; charset=UTF-8" /> ECUMENICAL AND INTERFAITH RELATIONS – November : Connecting Voices
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(A joint committee of the Pacific Southwest Region, Disciples of Christ, and the Southern California Nevada Conference, United Church of Christ)

EIRCNext Parliament of the World’s Religions: Salt Lake City, October 10-15, 2015

In 1893, a group of liberal Protestant leaders convened the first ever gathering of adherents of the great religious traditions of the planet.  The purpose of the gathering was dialogue on an equal basis, in an atmosphere of mutual respect.  In this sense it was a great departure from previous religious thinking which considered that the only authentic approach to members of other religions was to convert them to one’s own.  The”Parliament” was held in Chicago, and featured an electrifying address by a young Hindu swami from India, Vivekananda.  Who in the Cristian world knew that a so-called “heathen” could have so much wisdom and personal grace to offer?

Unfortunately, there was not another such gathering until a century later, in 1993—and at the urging of the religious society founded by Vivekananda, the Vedanta Society.  Again held, fittingly, in Chicago, this gathering generated huge energy and a new interfaith organization, the Council for a Parliament of the World’s Religions (CPWR) which sponsored subsequent Parliaments in Cape Town, South Africa, in 1999; then in Barcelona, Spain, in 2004; and then in Melbourne, Australia, in 2009.   Each of these gatherings brought together five or six thousand people from all the great and little religions of the world.  Then CPWR had some financial difficulty: it is difficult enough to raise money for one’s own religious community, and it is that much more difficult to do so for a group dedicated to the coming together of widely different faiths.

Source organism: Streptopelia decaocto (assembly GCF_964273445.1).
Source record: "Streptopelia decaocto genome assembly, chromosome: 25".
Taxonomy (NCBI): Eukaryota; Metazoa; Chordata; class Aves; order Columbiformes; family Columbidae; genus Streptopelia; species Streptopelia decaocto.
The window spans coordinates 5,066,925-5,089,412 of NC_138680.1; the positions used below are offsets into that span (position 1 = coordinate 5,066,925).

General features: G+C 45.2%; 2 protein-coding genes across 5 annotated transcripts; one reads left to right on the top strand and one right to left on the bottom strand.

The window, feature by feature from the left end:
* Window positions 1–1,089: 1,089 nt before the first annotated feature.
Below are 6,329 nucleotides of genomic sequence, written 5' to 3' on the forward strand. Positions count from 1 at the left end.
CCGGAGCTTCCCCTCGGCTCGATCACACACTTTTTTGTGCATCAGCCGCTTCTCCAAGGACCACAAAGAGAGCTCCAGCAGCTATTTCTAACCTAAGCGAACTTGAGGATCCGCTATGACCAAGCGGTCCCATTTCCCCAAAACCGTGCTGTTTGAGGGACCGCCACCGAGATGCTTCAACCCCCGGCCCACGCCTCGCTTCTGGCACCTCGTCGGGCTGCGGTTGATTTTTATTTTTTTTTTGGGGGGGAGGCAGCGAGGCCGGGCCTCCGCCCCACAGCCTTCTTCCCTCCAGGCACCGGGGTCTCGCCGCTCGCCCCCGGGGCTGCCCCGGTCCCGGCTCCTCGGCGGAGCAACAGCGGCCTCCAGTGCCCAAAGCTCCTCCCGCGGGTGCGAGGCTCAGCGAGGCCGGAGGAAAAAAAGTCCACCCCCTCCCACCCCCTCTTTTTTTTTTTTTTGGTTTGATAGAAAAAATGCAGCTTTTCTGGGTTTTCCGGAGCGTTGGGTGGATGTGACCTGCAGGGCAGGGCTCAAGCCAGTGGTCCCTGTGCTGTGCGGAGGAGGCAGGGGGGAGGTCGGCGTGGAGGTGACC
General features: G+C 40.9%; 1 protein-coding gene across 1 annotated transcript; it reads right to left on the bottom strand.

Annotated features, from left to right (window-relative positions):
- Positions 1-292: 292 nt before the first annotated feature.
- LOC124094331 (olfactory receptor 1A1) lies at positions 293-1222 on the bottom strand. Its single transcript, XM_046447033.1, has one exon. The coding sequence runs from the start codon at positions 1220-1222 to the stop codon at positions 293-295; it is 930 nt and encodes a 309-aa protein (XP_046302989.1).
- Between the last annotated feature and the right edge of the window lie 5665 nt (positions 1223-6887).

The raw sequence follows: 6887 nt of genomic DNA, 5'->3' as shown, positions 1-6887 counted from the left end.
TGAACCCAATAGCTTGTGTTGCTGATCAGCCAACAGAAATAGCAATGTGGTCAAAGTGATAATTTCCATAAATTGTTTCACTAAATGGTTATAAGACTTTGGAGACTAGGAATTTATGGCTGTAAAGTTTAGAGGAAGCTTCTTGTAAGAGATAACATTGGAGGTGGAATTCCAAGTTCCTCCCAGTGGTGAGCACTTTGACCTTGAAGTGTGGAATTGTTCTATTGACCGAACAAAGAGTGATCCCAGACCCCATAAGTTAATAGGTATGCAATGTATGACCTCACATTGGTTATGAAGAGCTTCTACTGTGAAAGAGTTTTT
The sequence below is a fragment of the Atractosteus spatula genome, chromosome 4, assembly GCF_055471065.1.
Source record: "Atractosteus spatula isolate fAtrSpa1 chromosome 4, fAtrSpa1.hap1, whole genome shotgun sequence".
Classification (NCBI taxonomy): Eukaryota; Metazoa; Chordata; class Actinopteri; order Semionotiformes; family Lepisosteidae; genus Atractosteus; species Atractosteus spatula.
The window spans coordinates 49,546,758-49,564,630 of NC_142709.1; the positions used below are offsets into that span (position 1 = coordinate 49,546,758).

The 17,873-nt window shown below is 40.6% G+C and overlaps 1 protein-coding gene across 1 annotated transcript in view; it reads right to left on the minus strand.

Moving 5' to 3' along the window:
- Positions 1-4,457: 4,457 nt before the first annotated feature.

However, a way has been found to resume the tradition, if on a somewhat smaller scale.   The Church of Jesus Christ of Latter Day Saints has provided funding which will make it possible to hold a Parliament gathering in Salt Lake City in October of next year.  Most likely, there will not be as many delegates and visitors from outside the United States as have attended previous Parliaments, in part because there is not as much advance notice of this next meeting.  Finding ways to help especially those in poorer countries who are both religiously devout and spiritually open to attend these exciting and fruitful gatherings is also an ongoing issue.  Still, the Salt Lake City meeting will no doubt bring together leaders and teachers from many religions.  There will be deeply moving interfaith worship and a great many workshops dealing both with the spiritual resources that the various traditions offer and the issues of justice and peace which clamor for common endeavor in our day.  Considering especially how close the location is to us, you should consider being there!

Church Disunity and Civil Disunity

Both of our denominations say that we are committed to the unity of the Church of Jesus Christ.  This is a point of pride, and in a sense a selling point, for both bodies.  Yet why is this important? And what is actually happening in this direction?